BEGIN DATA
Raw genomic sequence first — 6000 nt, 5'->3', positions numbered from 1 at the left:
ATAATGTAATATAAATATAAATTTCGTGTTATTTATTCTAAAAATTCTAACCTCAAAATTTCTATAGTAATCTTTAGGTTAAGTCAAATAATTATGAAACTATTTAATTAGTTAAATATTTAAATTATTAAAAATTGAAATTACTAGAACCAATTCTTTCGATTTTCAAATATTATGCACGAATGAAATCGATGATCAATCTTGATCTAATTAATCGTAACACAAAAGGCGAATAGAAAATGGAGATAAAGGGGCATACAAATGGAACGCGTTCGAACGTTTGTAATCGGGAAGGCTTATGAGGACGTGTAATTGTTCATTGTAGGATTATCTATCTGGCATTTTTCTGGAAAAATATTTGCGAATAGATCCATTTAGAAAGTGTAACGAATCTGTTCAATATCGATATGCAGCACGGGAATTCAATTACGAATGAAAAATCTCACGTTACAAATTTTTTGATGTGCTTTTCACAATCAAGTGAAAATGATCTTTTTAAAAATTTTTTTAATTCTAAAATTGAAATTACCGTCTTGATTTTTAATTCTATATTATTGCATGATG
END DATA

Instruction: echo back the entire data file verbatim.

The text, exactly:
Raw genomic sequence first — 6000 nt, 5'->3', positions numbered from 1 at the left:
ATAATGTAATATAAATATAAATTTCGTGTTATTTATTCTAAAAATTCTAACCTCAAAATTTCTATAGTAATCTTTAGGTTAAGTCAAATAATTATGAAACTATTTAATTAGTTAAATATTTAAATTATTAAAAATTGAAATTACTAGAACCAATTCTTTCGATTTTCAAATATTATGCACGAATGAAATCGATGATCAATCTTGATCTAATTAATCGTAACACAAAAGGCGAATAGAAAATGGAGATAAAGGGGCATACAAATGGAACGCGTTCGAACGTTTGTAATCGGGAAGGCTTATGAGGACGTGTAATTGTTCATTGTAGGATTATCTATCTGGCATTTTTCTGGAAAAATATTTGCGAATAGATCCATTTAGAAAGTGTAACGAATCTGTTCAATATCGATATGCAGCACGGGAATTCAATTACGAATGAAAAATCTCACGTTACAAATTTTTTGATGTGCTTTTCACAATCAAGTGAAAATGATCTTTTTAAAAATTTTTTTAATTCTAAAATTGAAATTACCGTCTTGATTTTTAATTCTATATTATTGCATGATG